Tecmerin. Journal of Audiovisual Essays



Nº 9 – 2022 (1)

A risky misunderstanding. The three islands of Juan Antonio Bardem

Luis Cemillán Casis

Universidad Carlos III de Madrid


At the time of writing these lines, various preparations are underway for the celebration of Bardem’s year. 2022 marks the 100th anniversary of the birth of Juan Antonio Bardem, one of the capital Bs of Spanish cinema. Beyond the anecdote, many ideas could come from the recalling of this essential figure of our cinematographic memory: politically active, committed, communist, author, or filmmaker of vocation would fit with the image that people have attributed to his person and his cinema. “The social filmmaker par excellence in Spain” as Castro (2013, p. 12) defines him, is perhaps one of the most accurate allusions that helps us rethink the filmmaker. But also, he could be identified with other disparate attributes, such as “decline”, “impersonal”, or “commercial genre films”. Adhering to auteur theories, one has the impression that the first Bardem, the one of Calle Mayor (1956), Muerte de un Ciclista (1955), and perhaps Cómicos (1954), no longer fits in the Bardem of genre cinema, the cinema of Varietés (1971), La Corrupción de Chris Miller (1973), or La Isla Misteriosa (1973). His “failure” (quotation marks are ours) was “not meeting the expectations that others had assigned to him,” acknowledges one of his sons, Rafael Bardem (2013, p. 8). His success was “managing to live from his profession and hobby next to his family” (2013, p. 8). Perhaps the most interesting thing is to assume that there has never been only one Bardem, but as many as projects went ahead (or failed). 

Thinking of Bardem as an abstract entity, an authorial mark, prevents us from recognizing a work affected by the fundamental and delimiting relationships with other instances of the industry. Therefore, it is still necessary a study that explains the Bardem of co-productions, or the Bardem of international stars, or the Bardem and his struggles with production, or the Bardem and his family roots. In this journal, this section opens up a new space for us to delve into one of the many chapters of his archive:  success and failure in equal parts, national and transnational, curious and banal. That of The Mysterious Island (1973) and its tricephalic result.

Images 1, 2 & 3. Titles of The Mysterious Island in the Spanish, Italian and French versions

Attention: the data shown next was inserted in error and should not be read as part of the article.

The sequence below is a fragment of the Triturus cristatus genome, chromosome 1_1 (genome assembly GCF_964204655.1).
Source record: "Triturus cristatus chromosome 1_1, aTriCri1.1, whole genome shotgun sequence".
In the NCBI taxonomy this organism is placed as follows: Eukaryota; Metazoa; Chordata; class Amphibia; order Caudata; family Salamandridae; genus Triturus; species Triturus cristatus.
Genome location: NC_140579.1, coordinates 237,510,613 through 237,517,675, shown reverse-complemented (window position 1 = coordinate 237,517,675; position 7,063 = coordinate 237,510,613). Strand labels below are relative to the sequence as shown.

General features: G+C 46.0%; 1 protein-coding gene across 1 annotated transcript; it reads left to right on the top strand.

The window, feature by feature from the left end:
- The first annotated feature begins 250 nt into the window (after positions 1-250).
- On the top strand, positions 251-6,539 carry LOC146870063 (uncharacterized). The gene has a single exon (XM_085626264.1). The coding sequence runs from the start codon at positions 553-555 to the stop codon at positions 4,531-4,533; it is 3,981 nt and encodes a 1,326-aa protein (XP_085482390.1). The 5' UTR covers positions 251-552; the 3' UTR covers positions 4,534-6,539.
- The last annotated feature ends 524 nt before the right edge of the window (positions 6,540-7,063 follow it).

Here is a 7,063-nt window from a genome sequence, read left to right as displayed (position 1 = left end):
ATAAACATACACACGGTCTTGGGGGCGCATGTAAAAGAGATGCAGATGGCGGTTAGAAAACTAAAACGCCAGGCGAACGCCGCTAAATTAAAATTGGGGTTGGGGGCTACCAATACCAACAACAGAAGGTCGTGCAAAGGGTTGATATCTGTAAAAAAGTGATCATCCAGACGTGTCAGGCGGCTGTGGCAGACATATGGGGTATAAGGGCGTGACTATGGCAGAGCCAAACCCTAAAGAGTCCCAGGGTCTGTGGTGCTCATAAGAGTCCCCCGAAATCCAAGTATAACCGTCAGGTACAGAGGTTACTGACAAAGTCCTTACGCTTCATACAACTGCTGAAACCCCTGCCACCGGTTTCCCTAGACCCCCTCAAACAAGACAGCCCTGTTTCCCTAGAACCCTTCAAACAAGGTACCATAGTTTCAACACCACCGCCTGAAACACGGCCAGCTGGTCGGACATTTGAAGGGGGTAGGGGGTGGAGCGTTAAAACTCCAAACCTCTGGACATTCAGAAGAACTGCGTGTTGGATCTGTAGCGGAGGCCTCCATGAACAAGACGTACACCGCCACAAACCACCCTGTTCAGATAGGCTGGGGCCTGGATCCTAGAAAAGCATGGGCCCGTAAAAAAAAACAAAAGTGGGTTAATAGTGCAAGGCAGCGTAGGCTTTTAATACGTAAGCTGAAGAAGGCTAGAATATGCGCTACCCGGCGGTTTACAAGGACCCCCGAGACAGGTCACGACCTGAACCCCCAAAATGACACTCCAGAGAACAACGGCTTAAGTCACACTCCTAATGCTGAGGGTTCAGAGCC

The story is already known. The beginning of the 70s.  Jacques Bar, a French producer who had already met Bardem years before, offers the filmmaker to direct a five-episode series for OREF (French Radio Television Organization). The adaptation of Jules Verne’s novel would consist of five and a half hours of footage with the potential to be transformed into two films (The Mysterious Island and Captain Nemo). Co-production, thus, is necessary. Bardem thinks of Eduardo Manzanos, with whom he had already worked in Cómicos and Varietés. The frameworks of the co-production are agreed: Copercines for Spain, Cite Films for France, and Filmes Cinematográfica for Italy (Cerón, 1998, p. 220). Bardem imagines the settings: his admired Lanzarote and Cameroon. He also pictures the story: a science fiction tale set in the 19th century. The international cast was hired, including Omar Shariff, Gerard Tichy and Gabriele Tinti, and other newcomers such as Rafael Bardem Jr. After five months of shooting, Manzanos, the Spanish part, jeopardizes the viability of the project: “the Spanish production processes  did not have the technical capacity or the technical infrastructure needed to make a high-flying production,” says Bardem himself (Debajo de Pablos, 1996, p.107). The rest of the story remains unclear. In a draft, which Bardem himself presented to the deputy director of popular culture and entertainment, as well as other personalities, and which is stored in his archive in the Filmoteca Española, the following events are recounted: on February 28, 1972, four weeks before finishing the work plan, the Spanish and French parties and Bardem himself sign a document that makes explicit the need to extend the shooting. Among other details, it was agreed that the French co-producer, together with Bardem, would oversee the final editing, and that after a study of the materials still to be shot, the project would be resumed in September. However, according to Bardem himself, a few weeks later Eduardo Manzanos unilaterally withdrew from the signed agreement, stopping the shooting and assuming the continuation of the film according to his own determination. The alternative, which Bardem refused, was to continue in the Casa de Campo in Madrid, hiring Santos Alcocer Badenas as director. From that point on, the legal hustle and bustle began: Bardem withdrew from the shooting and the actors refused to continue without him. The director filed a lawsuit against Manzanos, which he would win years later, and even considered removing his name from the film, something that finally was not carried out. The French side continued the project with Henri Colpi. And, finally, as a result, the origin of the three films: the Spanish editing, the French editing, and the Italian editing. Three films, and no mention of the series.